• NATO, Mr Macron says, “only works if the guarantor of last resort functions as such. I’d argue that we should reassess the reality of what NATO is in the light of the commitment of the United States.” And America, in his view, shows signs of “turning its back on us,” as it demonstrated starkly with its unexpected troop withdrawal from north-eastern Syria. According to President Macron, Europe is now dealing for the first time with an American president who “doesn’t share our idea of the European project”.
  • Mr Macron’s energetic recent diplomatic activity has drawn a great deal of interest abroad, and almost as much criticism. He has been accused of acting unilaterally (by blocking EU enlargement in the Western Balkans), and over-reaching (by trying to engineer direct talks between America and Iran).The French president pushes back against his critics, for instance arguing that it is “absurd” to open up the EU to new members before reforming accession procedures, although he adds that he is ready to reconsider if such conditions are met.
  • Mr Macron’s underlying message is that Europe needs to start thinking and acting not only as an economic grouping, whose chief project is market expansion, but as a strategic power. That should start with regaining “military sovereignty”, and re-opening a dialogue with Russia despite suspicion from Poland and other countries that were once under Soviet domination. Failing to do so, Mr Macron says, would be a “huge mistake”.
  • The Economist / Emmanuel Macron in his own words (English)

The Washington Post – Eric Cunningham & Steve Hendrix / Iran bars U.N. nuclear inspector from uranium-enrichment plant, citing positive test for explosive nitrates

  • Iran has prevented a United Nations nuclear inspector from entering a uranium-enrichment facility and revoked her credentials after Iranian officials said she tested positive for explosive nitrates. The move drew condemnation from the United States, which called Iran’s decision to expel the inspector an “outrageous provocation.”
  • According to Iranian officials, the inspector was halted by security at the gate of Iran’s main enrichment plant in Natanz after triggering an alarm. The alert raised officials’ concerns she was carrying “suspicious material.” The Atomic Energy Organization of Iran said Wednesday that her credentials were revoked and that the IAEA was informed of the incident. Iran did not immediately provide further details about the inspector.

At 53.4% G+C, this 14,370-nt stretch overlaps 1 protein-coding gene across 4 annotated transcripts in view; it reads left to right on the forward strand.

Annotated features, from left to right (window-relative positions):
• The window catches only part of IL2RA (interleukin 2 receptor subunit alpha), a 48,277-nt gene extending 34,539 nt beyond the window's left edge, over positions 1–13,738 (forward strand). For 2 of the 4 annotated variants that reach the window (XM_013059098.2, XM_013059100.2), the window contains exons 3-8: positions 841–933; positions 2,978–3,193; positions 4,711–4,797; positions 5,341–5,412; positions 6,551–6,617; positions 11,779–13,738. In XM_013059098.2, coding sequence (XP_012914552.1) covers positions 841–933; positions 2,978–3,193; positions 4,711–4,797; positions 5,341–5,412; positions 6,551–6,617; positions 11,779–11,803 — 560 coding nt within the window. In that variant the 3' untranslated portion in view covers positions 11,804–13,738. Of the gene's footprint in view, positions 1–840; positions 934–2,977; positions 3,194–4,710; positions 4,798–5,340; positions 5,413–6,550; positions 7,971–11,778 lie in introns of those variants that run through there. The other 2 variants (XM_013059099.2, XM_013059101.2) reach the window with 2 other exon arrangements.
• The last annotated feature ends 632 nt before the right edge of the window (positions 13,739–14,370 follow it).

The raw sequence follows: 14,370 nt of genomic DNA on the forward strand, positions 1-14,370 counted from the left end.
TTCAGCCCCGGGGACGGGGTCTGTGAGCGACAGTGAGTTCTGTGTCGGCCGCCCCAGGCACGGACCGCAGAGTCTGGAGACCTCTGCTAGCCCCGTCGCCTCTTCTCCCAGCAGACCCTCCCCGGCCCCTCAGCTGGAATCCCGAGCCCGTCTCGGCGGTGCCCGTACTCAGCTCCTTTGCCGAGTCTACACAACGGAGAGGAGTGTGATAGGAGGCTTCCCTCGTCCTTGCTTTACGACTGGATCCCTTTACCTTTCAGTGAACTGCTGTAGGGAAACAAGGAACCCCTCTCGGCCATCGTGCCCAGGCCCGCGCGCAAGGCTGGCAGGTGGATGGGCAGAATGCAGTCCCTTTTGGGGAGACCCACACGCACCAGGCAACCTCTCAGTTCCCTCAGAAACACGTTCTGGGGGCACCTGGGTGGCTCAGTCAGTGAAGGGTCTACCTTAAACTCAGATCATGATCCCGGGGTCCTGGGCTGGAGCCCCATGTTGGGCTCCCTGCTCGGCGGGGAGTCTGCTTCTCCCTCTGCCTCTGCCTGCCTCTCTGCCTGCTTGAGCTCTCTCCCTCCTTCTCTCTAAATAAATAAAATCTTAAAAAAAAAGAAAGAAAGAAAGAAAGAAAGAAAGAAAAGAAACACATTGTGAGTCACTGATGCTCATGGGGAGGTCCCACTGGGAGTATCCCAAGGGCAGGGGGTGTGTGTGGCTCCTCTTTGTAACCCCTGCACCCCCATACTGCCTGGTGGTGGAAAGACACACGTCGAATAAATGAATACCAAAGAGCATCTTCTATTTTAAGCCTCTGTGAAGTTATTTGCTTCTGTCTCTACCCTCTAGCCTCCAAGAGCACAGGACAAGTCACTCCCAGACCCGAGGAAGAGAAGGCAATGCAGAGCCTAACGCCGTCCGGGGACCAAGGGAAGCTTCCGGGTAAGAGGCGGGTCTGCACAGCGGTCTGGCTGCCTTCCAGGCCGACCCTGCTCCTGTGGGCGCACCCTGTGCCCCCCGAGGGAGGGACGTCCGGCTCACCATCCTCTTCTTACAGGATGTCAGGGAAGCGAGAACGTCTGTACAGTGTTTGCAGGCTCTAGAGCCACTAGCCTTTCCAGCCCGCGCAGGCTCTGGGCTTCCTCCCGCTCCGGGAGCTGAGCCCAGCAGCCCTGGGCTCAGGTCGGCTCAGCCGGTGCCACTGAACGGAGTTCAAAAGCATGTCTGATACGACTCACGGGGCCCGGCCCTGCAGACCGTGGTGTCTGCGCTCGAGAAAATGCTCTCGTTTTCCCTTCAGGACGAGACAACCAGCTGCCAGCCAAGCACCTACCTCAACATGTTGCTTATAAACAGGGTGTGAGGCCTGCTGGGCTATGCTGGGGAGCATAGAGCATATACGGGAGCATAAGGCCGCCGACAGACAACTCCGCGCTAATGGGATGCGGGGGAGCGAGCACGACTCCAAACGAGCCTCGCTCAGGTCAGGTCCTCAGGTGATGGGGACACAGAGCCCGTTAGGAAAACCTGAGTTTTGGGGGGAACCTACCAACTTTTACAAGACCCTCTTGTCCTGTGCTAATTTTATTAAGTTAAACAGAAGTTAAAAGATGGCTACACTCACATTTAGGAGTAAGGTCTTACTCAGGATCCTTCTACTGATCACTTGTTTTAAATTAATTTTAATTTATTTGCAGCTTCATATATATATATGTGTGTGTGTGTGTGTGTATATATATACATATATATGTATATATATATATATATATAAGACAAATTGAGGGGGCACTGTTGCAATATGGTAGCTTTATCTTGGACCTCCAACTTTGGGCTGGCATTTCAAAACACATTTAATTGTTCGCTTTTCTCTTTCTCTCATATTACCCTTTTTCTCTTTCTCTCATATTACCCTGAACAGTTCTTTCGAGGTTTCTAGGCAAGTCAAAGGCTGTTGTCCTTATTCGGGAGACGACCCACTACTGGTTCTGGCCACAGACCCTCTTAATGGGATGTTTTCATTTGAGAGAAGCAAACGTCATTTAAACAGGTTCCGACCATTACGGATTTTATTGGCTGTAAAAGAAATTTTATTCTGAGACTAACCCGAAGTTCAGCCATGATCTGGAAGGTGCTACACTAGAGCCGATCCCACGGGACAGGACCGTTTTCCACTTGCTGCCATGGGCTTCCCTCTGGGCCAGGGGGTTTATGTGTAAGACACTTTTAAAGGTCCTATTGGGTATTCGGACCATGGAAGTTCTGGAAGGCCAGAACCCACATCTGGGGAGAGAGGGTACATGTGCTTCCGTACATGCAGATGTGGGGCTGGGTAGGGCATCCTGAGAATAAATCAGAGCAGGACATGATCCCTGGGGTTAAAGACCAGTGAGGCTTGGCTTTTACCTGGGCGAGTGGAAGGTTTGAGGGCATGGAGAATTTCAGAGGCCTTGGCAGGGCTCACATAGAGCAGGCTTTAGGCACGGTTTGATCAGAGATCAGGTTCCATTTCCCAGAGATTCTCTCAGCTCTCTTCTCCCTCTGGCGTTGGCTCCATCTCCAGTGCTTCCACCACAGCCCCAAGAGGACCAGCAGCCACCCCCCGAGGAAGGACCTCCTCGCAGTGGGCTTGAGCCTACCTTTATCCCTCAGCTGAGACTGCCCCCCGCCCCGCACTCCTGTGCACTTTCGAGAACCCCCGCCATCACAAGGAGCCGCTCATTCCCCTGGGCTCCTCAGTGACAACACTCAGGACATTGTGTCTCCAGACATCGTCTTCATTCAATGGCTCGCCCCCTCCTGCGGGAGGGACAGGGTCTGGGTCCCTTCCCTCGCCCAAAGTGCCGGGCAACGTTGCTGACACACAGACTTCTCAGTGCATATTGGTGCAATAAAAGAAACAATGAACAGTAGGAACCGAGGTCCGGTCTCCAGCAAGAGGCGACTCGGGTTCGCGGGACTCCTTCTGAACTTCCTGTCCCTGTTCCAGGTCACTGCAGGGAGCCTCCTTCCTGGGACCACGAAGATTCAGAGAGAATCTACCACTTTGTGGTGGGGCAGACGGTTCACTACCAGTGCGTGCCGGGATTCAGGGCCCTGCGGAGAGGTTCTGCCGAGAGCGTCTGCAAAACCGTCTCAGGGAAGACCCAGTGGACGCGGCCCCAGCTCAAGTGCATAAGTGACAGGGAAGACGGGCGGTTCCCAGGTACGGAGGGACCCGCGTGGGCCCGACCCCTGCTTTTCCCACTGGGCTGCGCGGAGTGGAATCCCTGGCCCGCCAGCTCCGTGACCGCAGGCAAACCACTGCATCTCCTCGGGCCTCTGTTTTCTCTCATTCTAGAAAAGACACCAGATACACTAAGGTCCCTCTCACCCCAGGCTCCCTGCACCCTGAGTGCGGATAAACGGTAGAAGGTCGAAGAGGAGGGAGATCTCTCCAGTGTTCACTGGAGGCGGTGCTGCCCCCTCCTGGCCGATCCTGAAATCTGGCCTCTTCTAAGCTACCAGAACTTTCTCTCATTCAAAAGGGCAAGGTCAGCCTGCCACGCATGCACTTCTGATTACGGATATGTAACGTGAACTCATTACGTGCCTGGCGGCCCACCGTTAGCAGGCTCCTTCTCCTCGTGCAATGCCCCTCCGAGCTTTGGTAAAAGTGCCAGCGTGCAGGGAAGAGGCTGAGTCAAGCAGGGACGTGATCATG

• On Thursday, the IAEA convened a board of governors meeting to discuss Iran’s nuclear-related commitments under the agreement, the agency said. The IAEA verified what it said was the transfer of a cylinder of uranium gas to Fordow to be connected to Iran’s IR-1 centrifuges, according to the spokesman. The IAEA reportedly found suspicious samples at the Turquz Abad site near Tehran, a location raided by Israeli intelligence agents in early 2018. Israeli agents had recovered a trove of documents on Iran’s nuclear effort and discovered the presence of processed nuclear material that Tehran had never declared to the monitoring group, Israeli officials said.

Project Syndicate – George Soros / The rise of nationalism after the fall of the Berlin Wall

  • The fall of the Berlin Wall on the night of November 8, 1989 dramatically and suddenly accelerated the collapse of communism in Europe. The end of travel restrictions between East and West Germany dealt a death blow to the closed society of the Soviet Union. Thirty years later, the situation is very different. International cooperation has hit serious roadblocks, and nationalism became the dominant creed. So far, nationalism has turned out to be much more powerful and disruptive than internationalism.